Rising COVID-19 infections in the U.S. push stock markets lower to end week

Rising COVID-19 infections in the U.S. push stock markets lower to end week

Rising COVID-19 infections in the U.S. push stock markets lower to end week

TORONTO — North American stock markets capped a poor weak by moving sharply lower Friday on rising COVID-19 infections in the U.S.

New coronavirus cases in the United States hit a record high, raising investor concerns about the pace of the economic recovery. Rates were so high in Texas and Florida that their Republican governors backed down on loosening restrictions.

“When you hear headlines like we’re shutting things back down … that just brings back a risk-off tone,” said Erik Bregar, head of currency strategy at the Exchange Bank of Canada.

Equity markets have largely ignored infection rates as investors pinned their hopes on a rapid, so-called V-shaped recovery that Bregar said has been trumpeted by the “Wall Street machine” through the financial media.

Bond markets, however, have been more dubious. The 10-year U.S. Treasury yield was 0.68 per cent Friday.

“It’s just saying to me that there’s still a very bumpy road ahead,” Bregar said in an interview, adding the central banks will face growing pressure to deliver negative interest rates.

“I feel like if you’re looking for reality, bonds have everything priced in correctly in my opinion.”

If there was really going to be a V-shaped recovery coming, the 10-year Treasury would be above 1.5 per cent, he added.

The focus on infection rates seemed to neutralize a record 8.2 per cent increase in consumer spending in May.

The S&P/TSX composite index closed down 257.16 points at 15,188.98. It fell 1.8 per cent over the past week.

In New York, the Dow Jones industrial average was down 730.05 points at 25,015.55. The S&P 500 index was down 74.71 points at 3,009.05, while the Nasdaq composite was down 259.78 points at 9,757.22.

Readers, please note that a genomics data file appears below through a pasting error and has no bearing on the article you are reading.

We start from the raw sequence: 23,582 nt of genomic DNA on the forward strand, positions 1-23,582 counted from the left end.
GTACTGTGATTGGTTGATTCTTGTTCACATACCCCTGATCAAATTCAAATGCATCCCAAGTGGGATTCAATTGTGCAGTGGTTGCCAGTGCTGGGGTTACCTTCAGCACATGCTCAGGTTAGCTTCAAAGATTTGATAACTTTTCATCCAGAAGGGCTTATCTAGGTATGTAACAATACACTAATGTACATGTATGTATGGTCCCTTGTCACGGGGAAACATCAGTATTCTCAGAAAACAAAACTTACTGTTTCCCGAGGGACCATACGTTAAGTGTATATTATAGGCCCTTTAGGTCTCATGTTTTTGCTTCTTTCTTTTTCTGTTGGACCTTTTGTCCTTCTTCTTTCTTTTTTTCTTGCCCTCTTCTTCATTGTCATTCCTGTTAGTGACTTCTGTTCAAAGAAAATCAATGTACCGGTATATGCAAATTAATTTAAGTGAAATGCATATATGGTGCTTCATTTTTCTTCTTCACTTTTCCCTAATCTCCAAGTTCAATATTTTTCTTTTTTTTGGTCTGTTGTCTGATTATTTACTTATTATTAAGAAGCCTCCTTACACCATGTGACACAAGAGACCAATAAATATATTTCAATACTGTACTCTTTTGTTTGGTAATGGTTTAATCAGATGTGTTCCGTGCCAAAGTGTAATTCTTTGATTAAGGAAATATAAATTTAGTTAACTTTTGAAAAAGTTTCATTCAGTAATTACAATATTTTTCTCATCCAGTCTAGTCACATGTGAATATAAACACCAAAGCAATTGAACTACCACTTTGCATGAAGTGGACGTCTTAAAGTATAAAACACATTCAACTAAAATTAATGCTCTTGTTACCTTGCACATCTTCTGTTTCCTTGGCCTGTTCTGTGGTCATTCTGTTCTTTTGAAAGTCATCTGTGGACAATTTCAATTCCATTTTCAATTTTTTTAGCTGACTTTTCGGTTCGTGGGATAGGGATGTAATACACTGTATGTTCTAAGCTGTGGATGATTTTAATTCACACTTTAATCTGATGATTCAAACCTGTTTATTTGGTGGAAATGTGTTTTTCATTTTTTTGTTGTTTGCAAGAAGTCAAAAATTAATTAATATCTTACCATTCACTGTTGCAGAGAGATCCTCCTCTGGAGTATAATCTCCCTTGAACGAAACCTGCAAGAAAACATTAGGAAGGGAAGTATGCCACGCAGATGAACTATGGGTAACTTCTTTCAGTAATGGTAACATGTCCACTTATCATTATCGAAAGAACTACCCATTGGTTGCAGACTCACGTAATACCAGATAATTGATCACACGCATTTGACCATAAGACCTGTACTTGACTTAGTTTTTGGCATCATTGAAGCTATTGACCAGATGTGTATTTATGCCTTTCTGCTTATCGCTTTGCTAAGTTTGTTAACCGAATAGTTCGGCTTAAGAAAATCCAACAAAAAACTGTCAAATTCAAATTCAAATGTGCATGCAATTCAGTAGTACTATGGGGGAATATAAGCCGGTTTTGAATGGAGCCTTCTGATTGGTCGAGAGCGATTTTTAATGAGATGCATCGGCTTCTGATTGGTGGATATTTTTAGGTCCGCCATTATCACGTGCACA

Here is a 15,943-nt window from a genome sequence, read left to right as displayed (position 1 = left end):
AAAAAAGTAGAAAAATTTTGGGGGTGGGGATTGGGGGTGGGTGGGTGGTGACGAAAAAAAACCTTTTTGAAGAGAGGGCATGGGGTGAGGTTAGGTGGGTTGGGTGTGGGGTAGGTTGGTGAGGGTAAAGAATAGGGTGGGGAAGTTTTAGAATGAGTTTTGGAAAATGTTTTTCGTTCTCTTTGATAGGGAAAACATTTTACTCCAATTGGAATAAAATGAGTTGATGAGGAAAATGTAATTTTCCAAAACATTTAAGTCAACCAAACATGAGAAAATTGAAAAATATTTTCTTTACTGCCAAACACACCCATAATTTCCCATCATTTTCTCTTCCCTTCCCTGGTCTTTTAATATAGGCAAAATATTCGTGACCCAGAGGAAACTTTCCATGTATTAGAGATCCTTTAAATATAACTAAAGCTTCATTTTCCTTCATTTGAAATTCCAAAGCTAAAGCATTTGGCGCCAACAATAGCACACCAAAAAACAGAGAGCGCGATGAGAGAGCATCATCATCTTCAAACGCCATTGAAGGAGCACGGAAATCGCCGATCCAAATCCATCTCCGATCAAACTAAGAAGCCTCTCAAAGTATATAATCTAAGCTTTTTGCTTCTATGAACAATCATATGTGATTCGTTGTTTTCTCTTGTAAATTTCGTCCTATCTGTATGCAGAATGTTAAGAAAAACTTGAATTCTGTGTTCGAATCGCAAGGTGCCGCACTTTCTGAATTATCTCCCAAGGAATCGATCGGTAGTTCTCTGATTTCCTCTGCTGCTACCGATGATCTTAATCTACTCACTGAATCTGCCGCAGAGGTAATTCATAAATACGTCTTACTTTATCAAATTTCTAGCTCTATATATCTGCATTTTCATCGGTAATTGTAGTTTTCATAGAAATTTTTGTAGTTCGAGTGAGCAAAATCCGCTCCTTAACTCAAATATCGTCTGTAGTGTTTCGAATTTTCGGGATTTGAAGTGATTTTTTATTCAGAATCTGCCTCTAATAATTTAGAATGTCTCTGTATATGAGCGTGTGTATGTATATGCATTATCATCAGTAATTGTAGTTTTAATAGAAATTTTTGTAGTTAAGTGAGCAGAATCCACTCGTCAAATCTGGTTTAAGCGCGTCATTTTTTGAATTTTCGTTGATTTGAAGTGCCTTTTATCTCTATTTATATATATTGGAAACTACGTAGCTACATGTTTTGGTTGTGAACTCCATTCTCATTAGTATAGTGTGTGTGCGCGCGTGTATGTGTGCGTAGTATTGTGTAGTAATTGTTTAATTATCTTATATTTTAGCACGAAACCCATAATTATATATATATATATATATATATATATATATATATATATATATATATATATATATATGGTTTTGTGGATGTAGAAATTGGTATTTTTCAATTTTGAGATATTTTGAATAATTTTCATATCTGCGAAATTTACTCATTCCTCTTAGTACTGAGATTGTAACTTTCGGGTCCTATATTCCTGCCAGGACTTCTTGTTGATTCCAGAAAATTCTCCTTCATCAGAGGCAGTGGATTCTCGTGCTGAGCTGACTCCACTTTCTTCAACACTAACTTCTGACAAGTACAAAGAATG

The Canadian dollar traded for 73.12 cents US compared with 73.29 cents US on Thursday and 73.99 on Tuesday afternoon.

“Since Tuesday morning the Canadian dollar has been weaker on a broad U.S. dollar safe-haven bid,” Bregar said.

Materials was the lone of 11 major sectors on the TSX to move higher. It gained 0.37 per cent on higher gold prices as B2Gold Corp. and Kinross Gold Inc. each gained about 3.3 per cent.

The August gold contract was up US$9.70 at US$1,780.30 an ounce and the September copper contract was up 0.1 of a cent at nearly US$2.68 a pound.

Health care fell the most at 3.9 per cent, followed by utilities, financials and energy.

The Bank of Montreal lost 4.1 per cent as the heavyweight financials moved lower. The decline came in response to the Federal Reserve on Thursday limiting dividend payments and barring share repurchases until at least the fourth quarter following its annual stress test.

Energy was down 2.5 per cent with Shawcor Ltd., Frontera Energy Corp. and Vermilion Energy Inc. off 11.8, eight and 7.2 per cent respectively.

The August crude contract was down 23 cents at US$38.49 per barrel and the August natural gas contract was down 0.2 of a cent at US$1.54 per mmBTU.

This report by The Canadian Press was first published June 26, 2020.

Companies in this story: (TSX:BTO, TSX:K, TSXSCL, TSX:FEC, TSX:VET, TSX:GSPTSE, TSX:CADUSD=X)

Ross Marowits, The Canadian Press

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